ECHOPLEX is a 3D abstract platformer just to my liking. It spent nearly one year in Early Access, before being relaunched as a vastly improved project. If only more Steam titles would follow this example. The fact that it manages to remain original in spite of obvious inspiration from several video games, is truly commendable. As the Steam debut of Output Games, I really couldn’t ask much more from them. Sadly, most surreal games lack in what I would prefer as far as sheer narrative length is concerned. At least there’s an incentive for replaying and it still feels like running through a continuous loop. Just as it was envisioned by the developers all along.
There isn’t much to spoil and I’ll summarize it as a journey of self-discovery along a series of mandatory experiments which conclude quite suddenly. The “Chell” of our story is a male protagonist which only gets named during the credits roll. He’s simply referred to as “The Engineer” and if the aforementioned name rings any bells, than you’ll be pleased to know that there are several other connections to the Portal series. ECHOPLEX’s obligatory evil corporation is Clonochem and you might consider it a cross between Aperture Science and Abstrego Industries, since it deals not only in portals but also in temporal manipulation. A match made in heaven. Or hell, depending on your own perception. Bending time to the point of creating aberrations in continuity itself. It’s no surprise that the masked subjects participating in Clonochem’s experiments, are administered a magenta substance named “ContinuumX1”.
That color is prevalent across most levels in the game. It’s part of a drugged hallucination, I presume. Yet ECHOPLEX is less about illusions and more about fast-paced platform jumping. Or parkour, if you’re already familiar to the video game formula inaugurated by the Mirror’s Edge series. The first person perspective is still an excellent choice for the breakneck pace within this title. You don’t really have a choice but to run while keeping a close eye on your surroundings. Clones (referred to as “Echoes”) are literally following in your footsteps, while you’ll also be hunted by hovering drones in the late-game stages. The purposely cryptic story is being delivered in “short bursts” as flashbacks between ECHOPLEX’s levels. Naturally, the larger picture only becomes somewhat clear by its bitter end. It wasn’t as predictable as I expected, so that’s another point in favor to this project.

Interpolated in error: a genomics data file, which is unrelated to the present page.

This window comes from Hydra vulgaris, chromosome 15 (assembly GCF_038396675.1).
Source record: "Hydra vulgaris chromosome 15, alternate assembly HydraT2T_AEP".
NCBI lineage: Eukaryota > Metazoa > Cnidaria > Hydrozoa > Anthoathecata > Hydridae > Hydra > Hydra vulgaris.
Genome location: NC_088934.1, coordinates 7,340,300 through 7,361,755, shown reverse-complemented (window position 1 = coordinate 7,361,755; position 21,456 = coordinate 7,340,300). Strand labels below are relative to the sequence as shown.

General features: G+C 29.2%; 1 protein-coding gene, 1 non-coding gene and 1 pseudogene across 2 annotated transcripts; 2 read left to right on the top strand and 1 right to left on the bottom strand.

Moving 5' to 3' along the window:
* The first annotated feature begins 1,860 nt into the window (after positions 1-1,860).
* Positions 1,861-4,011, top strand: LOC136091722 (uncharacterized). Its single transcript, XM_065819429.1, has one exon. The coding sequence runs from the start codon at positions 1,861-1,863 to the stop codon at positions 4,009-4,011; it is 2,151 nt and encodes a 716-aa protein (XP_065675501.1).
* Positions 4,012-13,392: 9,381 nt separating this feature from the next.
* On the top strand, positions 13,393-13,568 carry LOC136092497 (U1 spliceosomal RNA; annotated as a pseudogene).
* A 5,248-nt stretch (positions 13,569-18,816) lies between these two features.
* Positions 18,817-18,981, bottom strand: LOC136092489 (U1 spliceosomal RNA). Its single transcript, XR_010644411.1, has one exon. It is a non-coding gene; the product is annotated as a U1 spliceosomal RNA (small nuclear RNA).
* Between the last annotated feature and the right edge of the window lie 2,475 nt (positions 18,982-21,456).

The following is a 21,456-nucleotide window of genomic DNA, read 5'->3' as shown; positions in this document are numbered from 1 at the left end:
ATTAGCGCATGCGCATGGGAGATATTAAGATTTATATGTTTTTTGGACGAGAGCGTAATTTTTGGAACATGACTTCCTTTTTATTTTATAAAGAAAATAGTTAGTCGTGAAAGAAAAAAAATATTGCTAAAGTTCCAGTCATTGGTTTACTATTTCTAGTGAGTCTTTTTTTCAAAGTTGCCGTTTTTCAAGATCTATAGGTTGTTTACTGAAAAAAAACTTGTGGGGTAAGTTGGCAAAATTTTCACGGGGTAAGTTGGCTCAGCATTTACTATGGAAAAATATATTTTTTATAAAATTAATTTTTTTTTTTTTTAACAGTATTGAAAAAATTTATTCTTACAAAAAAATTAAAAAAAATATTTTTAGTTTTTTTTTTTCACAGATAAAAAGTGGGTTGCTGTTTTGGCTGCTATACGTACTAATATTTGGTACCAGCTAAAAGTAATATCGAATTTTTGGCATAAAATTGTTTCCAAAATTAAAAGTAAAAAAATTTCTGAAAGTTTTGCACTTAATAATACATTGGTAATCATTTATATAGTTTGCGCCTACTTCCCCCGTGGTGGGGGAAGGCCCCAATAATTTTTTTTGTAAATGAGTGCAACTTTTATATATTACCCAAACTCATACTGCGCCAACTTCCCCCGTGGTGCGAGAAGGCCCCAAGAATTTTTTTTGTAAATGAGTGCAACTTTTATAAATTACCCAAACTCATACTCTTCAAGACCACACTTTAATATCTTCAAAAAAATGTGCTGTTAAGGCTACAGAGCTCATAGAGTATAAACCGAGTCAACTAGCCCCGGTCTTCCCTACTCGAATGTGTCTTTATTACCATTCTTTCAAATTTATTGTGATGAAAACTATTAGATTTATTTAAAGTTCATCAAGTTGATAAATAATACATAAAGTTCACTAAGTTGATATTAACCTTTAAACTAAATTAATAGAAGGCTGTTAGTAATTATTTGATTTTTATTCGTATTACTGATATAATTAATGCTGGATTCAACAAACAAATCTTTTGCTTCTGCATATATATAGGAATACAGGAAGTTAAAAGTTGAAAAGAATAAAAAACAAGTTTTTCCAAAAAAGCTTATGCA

A classic case of a 3D Unity-powered title, ECHOPLEX represents nothing but “smooth sailing” across the board. Stable frame rate, perfect 4K scaling and no interruptions in sight. All glitches witnessed in-game, have been carefully planned. Getting too close to your Echoes or near the time limit that resets the level itself, the image will begin breaking through a pixelated filter. Are you the final glitch in the Matrix? Only one way to find out. The progression is straightforward and symbolism along with chromatic elements, all play their well-defined roles in ECHOPLEX. Cyan, Magenta and Yellow are predominant, along with the classic contrast between Black and White. You may recognize them as the “CMYK color model” which is second in popularity only to the RGB color set. Your printers will surely agree. This small detail further consolidates my theory about the experiments happening inside the subject’s head through a very convincing illusion. Or is it a simulation?